We want to do a teambuilding activity for our advisory firm. We get along reasonably well, but we are always passing one another in the hallways on our way to our next meeting or phone call. I run the firm, and I’d really like to get everyone engaged in an activity that would be fun but also meaningful. Do you have any ideas?
Matching Employee Style to Firm Culture
We keep churning through administrative staff who tells us our environment is too fast paced and too intense. We keep adding new clients, and our clients are demanding. Our partners thrive on the fast changing nature of what we do, so I don’t see it changing. How do we find the right people to keep up with us, or how do we slow the partners down so they stop burning out staff?
Five Tips for Making Better Hires
Our last three hires have been disastrous. I don’t know if it is my own bad choices or the hires themselves, but the time I spend trying to fix and negotiate is wasted time from other things I could be doing for clients. Is there a secret to making better choices in the hiring process?
Is it Worth the Effort to Improve Your Referral Skills?
We have yet another coach working with our advisory firm to help us with referrals. As it is, I get more referrals than anyone on our seven-person team, but I am forced to participate in these activities. Is there a way for me to gracefully back out of this coaching or explain to him why I don’t think I need to participate?
Dealing with Bad Decisions in a Big Company
I see the problems that arise when we take bad business. Most of the time, it is obvious from the outset that it will cause us trouble, but everyone is trying to meet the numbers. Why don’t the leaders of our company see the problems that these divisions cause?
Helping Wholesalers Sell Effectively
Wholesalers are supposed to be product pushers. Lately our firm is making us learn skills to build better relationships. How can I push back professionally on this idea? Spending time learning something that isn’t going to help me is a waste.
Applying the Sales Effectiveness Model to Your Firm
Over the years I have had the chance to work with countless financial advisory firms to help them increase their growth. While most do not want to “sell,” they would like additional assets coming in the door! This week’s column gives a peek into the assessment process I use.
Dealing with Quirky Markets and Nervous Clients
Unsettled markets are creating unsettled clients. We are being proactive, but I wonder whether being proactive tells clients that there is a problem. We can’t say, “There is nothing to worry about” without creating a concern that there IS in fact something to worry about.
What New Advisors Need to Succeed
Our newer advisors – while credentialed – are not experienced. We can’t put them in front of our large clients. But because they have credentials behind them, they think that doing analysis or behind-the-scenes client work is beneath them. How do we explain that doing the time in analysis is important and does require a high level of expertise on its own?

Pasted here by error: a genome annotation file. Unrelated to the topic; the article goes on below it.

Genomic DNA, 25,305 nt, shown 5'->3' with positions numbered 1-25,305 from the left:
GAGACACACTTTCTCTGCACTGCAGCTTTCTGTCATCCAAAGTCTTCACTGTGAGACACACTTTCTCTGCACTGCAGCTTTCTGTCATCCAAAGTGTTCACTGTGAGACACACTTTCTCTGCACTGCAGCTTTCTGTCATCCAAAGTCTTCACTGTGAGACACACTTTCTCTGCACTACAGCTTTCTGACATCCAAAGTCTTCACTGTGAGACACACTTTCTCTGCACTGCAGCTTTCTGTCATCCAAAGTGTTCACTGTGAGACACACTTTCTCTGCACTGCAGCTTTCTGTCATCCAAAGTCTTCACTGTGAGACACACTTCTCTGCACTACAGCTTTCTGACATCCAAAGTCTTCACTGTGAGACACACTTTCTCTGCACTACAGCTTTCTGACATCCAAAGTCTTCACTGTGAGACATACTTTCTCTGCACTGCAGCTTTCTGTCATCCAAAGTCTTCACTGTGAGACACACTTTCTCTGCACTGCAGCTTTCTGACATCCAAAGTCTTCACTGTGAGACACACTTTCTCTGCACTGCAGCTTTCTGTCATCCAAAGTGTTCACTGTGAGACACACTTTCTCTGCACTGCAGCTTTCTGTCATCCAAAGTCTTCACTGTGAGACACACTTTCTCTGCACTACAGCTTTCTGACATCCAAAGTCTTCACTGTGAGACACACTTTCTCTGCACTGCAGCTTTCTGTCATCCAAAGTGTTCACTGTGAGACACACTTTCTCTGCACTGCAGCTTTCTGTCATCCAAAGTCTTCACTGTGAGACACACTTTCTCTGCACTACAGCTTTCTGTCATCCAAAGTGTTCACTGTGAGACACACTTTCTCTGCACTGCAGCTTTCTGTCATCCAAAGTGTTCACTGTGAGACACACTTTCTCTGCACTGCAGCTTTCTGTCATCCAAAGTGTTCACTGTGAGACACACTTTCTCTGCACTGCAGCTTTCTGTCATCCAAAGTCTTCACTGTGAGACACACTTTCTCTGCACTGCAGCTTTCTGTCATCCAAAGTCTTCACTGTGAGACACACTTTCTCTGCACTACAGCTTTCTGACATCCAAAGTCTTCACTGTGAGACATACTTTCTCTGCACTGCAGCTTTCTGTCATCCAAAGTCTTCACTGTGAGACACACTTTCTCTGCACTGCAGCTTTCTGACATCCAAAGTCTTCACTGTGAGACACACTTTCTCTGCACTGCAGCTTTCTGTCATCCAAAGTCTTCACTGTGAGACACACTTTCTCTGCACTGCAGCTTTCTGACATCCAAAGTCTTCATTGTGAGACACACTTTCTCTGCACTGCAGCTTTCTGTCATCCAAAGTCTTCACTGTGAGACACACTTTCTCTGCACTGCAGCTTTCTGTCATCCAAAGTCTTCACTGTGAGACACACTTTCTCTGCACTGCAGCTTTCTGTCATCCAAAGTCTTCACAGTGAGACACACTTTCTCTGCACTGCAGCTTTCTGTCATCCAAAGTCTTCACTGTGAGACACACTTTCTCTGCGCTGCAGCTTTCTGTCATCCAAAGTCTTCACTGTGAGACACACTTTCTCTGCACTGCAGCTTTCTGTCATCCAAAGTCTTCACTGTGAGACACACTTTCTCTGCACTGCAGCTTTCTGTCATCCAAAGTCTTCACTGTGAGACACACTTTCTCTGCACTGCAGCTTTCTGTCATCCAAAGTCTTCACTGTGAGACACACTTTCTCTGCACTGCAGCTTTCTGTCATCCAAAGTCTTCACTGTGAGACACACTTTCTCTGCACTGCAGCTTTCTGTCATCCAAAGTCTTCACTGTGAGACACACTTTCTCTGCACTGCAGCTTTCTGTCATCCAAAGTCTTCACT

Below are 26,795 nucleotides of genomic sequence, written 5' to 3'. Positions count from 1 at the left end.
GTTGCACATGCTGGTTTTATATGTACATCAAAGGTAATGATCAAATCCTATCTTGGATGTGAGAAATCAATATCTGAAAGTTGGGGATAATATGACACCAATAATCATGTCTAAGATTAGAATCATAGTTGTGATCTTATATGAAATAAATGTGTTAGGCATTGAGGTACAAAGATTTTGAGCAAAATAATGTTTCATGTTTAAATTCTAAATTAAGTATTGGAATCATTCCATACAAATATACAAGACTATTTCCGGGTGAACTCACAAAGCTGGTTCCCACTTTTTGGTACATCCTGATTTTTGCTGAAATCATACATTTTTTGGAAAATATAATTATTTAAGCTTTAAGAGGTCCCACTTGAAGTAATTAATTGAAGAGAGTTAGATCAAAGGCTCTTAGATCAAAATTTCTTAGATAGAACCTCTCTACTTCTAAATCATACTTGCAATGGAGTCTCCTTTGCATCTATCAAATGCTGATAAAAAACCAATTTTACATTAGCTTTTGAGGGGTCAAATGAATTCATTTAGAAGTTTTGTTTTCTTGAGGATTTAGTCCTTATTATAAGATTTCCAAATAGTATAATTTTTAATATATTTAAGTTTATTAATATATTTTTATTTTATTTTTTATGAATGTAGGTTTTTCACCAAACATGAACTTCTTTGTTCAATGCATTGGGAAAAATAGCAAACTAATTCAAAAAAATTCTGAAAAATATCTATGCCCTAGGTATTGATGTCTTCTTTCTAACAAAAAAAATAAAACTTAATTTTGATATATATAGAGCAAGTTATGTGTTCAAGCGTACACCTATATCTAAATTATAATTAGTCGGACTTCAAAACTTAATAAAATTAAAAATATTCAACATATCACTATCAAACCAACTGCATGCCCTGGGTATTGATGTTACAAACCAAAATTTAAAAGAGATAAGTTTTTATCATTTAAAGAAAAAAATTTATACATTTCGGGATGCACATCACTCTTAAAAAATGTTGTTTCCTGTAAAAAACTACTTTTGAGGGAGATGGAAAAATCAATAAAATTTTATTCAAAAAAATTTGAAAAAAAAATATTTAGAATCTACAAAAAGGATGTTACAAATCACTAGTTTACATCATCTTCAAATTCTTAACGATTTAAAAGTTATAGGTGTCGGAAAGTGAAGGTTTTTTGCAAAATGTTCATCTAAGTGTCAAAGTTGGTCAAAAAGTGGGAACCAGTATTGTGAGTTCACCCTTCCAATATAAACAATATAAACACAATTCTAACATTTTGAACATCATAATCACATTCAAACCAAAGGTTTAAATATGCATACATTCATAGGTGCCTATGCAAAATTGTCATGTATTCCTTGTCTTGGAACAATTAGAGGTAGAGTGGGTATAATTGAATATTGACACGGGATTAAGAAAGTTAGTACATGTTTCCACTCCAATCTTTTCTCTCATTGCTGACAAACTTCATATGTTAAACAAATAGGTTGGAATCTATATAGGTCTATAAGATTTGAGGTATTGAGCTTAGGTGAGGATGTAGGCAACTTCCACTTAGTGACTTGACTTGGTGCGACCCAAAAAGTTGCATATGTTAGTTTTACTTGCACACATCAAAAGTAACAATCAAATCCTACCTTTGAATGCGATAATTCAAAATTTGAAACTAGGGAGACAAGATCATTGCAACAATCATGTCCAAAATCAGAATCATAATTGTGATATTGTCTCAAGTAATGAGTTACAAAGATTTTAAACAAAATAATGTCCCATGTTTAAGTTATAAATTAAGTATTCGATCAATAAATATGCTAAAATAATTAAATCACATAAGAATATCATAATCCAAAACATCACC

New Ideas for Client Segmentation
We’re struggling to decide which factor should determine our categories for client segmentation. Do we base it purely on asset size? Or do we do a profitability analysis? One of my advisors wants to categorize by “irritation factor;” those clients who call too much and ask for the world without paying for it would drop to the bottom of the list first.
When Employees Become Owners
I hired a team member a couple of years ago who was very seasoned with an excellent background and a track record of success. He arrived, and all of a sudden he wasn’t motivated, didn’t return client calls in a timely fashion and had no fire in the belly. He wants ownership, but I need to see motivation to give it.
Why High Performing Individuals Fall Apart in a Team
I have hired the best individual contributors anyone could find. Individually, they are strong performers, but they trip over one another whenever they have to agree on ways to meet client needs. Are there incentives or punishments I can dole out to change this dynamic?
Four Principles for Proven Success on Social Media
In last week’s article, I discussed the need for advisors to use social media effectively. This brought a number of follow-up questions. This week’s column provides guidelines for navigating the often-murky waters of social-media marketing.
Can Social Media Lead to New Prospects?
We should be getting more from social media. We all have LinkedIn accounts. We have a Twitter account for the firm, and we regularly post articles and ideas. None of this leads to new business. What can we do to generate prospects from our social media activities?
Dealing with a Difficult Partner
Our advisory business is going very well. The better it goes, the less involved my business partner becomes. She will come in late, leave early and generally be disruptive when she is here. God forbid I say anything and she bursts into tears. What can I do?
Results 251–300 of 457 found.